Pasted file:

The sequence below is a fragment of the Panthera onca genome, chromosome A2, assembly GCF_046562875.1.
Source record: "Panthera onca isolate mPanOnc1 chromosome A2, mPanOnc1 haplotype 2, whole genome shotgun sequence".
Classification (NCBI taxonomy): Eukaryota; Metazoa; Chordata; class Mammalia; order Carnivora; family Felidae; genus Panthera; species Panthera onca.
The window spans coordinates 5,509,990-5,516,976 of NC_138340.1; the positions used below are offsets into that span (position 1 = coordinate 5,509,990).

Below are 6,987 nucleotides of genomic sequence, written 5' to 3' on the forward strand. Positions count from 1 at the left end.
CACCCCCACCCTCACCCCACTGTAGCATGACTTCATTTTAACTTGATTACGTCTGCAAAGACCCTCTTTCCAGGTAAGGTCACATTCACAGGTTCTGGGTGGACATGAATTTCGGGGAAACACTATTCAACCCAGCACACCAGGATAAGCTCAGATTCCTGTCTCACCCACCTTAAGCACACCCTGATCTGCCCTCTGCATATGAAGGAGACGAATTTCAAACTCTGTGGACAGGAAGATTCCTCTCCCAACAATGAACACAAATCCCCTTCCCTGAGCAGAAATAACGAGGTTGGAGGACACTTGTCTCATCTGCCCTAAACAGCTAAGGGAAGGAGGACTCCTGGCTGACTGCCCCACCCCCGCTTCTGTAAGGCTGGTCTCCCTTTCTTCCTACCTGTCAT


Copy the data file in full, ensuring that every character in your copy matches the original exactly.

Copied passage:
The sequence below is a fragment of the Panthera onca genome, chromosome A2, assembly GCF_046562875.1.
Source record: "Panthera onca isolate mPanOnc1 chromosome A2, mPanOnc1 haplotype 2, whole genome shotgun sequence".
Classification (NCBI taxonomy): Eukaryota; Metazoa; Chordata; class Mammalia; order Carnivora; family Felidae; genus Panthera; species Panthera onca.
The window spans coordinates 5,509,990-5,516,976 of NC_138340.1; the positions used below are offsets into that span (position 1 = coordinate 5,509,990).

Below are 6,987 nucleotides of genomic sequence, written 5' to 3' on the forward strand. Positions count from 1 at the left end.
CACCCCCACCCTCACCCCACTGTAGCATGACTTCATTTTAACTTGATTACGTCTGCAAAGACCCTCTTTCCAGGTAAGGTCACATTCACAGGTTCTGGGTGGACATGAATTTCGGGGAAACACTATTCAACCCAGCACACCAGGATAAGCTCAGATTCCTGTCTCACCCACCTTAAGCACACCCTGATCTGCCCTCTGCATATGAAGGAGACGAATTTCAAACTCTGTGGACAGGAAGATTCCTCTCCCAACAATGAACACAAATCCCCTTCCCTGAGCAGAAATAACGAGGTTGGAGGACACTTGTCTCATCTGCCCTAAACAGCTAAGGGAAGGAGGACTCCTGGCTGACTGCCCCACCCCCGCTTCTGTAAGGCTGGTCTCCCTTTCTTCCTACCTGTCAT